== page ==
Weekly Practice Log

Practice Log 1 (Monday)

20 minutes – two-note per string minor pentatonic lick 1a @ 90bpm achieved with an eventual goal of 140bpm

15 minutes – three-note per string ascending economy picking scale @ 80bpm achieved with an eventual goal of 90bpm

25 minutes – 2 out of 8 measures of a rockabilly lick memorized and achieved desired tempo of 110bpm

Practice Log 2 (Tuesday)

30 minutes – 6 out of 8 measures of a rockabilly lick memorized and achieved desired tempo of 110bpm

20 minutes – two-note per string minor pentatonic lick 1a @ 115bpm achieved with an eventual goal of 140bpm

25 minutes – three-note per string ascending economy picking scale @ 90bpm achieved

Practice Log 3 (Wednesday)

5 minutes – three-note per string ascending economy picking scale @ 90bpm a few times for warm-up

40 minutes – two-note per string minor pentatonic lick 1a @ 130bpm achieved with an eventual goal of 140bpm

15 minutes – 8 out of 8 measures of a rockabilly lick memorized and achieved desired tempo of 110bpm

Practice Log 4 (Thursday)

10 minutes – rockabilly lick @ 110bpm for warm-up

40 minutes – two-note per string minor pentatonic lick 1a @ 140bpm achieved

10 minutes – three-note per string ascending economy picking scale to finish off the practice session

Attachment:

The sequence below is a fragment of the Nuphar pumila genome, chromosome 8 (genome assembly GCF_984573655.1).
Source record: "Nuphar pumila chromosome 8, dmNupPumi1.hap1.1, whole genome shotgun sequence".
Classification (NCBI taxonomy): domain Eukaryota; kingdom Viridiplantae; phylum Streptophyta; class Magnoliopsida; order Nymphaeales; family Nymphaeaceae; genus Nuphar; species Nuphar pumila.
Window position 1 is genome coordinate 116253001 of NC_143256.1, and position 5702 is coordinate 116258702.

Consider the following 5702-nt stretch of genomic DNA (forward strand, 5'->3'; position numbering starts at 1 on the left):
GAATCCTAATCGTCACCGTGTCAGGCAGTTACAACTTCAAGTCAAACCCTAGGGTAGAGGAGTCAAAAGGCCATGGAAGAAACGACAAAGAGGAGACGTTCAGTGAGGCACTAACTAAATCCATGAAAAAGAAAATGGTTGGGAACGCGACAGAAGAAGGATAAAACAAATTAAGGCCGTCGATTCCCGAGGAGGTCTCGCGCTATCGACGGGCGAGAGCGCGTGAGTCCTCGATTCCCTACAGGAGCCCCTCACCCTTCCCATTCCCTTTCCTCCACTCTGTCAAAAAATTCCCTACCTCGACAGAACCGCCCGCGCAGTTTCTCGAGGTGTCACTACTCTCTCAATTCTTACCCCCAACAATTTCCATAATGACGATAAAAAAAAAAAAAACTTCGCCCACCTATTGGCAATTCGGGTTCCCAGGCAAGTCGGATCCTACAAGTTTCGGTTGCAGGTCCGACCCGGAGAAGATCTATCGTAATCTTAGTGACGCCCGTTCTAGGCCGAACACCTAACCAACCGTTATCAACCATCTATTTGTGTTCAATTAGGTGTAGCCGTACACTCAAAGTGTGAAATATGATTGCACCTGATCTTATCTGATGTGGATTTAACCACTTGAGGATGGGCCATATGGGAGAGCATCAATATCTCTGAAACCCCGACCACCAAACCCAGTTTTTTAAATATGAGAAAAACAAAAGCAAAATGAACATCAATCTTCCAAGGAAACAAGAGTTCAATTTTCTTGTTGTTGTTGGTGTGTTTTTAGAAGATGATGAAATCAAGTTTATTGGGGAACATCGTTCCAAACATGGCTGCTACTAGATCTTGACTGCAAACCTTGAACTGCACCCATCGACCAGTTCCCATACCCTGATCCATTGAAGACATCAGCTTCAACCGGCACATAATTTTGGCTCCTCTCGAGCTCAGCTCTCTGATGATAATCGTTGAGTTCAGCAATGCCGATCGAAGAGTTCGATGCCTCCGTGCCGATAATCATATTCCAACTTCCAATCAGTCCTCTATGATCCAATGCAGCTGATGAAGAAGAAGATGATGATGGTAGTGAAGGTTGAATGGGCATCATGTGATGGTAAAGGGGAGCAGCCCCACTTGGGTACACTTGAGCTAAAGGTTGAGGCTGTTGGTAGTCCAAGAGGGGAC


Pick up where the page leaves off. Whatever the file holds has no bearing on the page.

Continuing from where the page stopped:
Practice Log 5 (Friday)

15 minutes – Improvised around the neck using the two-note per string alternate picking skill and the three-note per string economy picking skill

30 minutes – NEW MATERIAL

15 minutes – Rockabilly lick in original key and in new keys

Hopefully now you understand the basic idea of deliberate practice. At this time I’d like to talk about what interleaved practice is and how, using deliberate practice, we can get away from the slow but superficially rewarding process of practicing known as block learning for more significant long term results.

In the practice log examples you will notice that relatively long periods of time were spent on each task. This is what we call block learning where you take a single topic or problem and practice it consecutively until you are pleased with the result. You get immediate satisfaction and a nice dose of dopamine to the brain as a tasty reward. Interleaved practicing is not such a stimulating experience. The idea is to take, say, those three different skills that were being practiced (alternate picking, economy picking and hybrid picking) and practice them in a non-linear and random fashion. How might we do that? Well, on easy method is flash cards! You could create 9 flash cards with unique passages for each technique with a total of 27 flash cards. You mix them up in a bag and then take them out of the bag and assort them in their random order on your desk or across your music stand. You will work on each problem until the moment at which it starts to feel fluid and immediately move on to the next problem until all 27 are completed. I can guarantee you that you will believe that you are not making as much progress as the old block learning method of learning. But studies have proven that long-term recall is many times over more effective using interleaving practice than your usual block learning.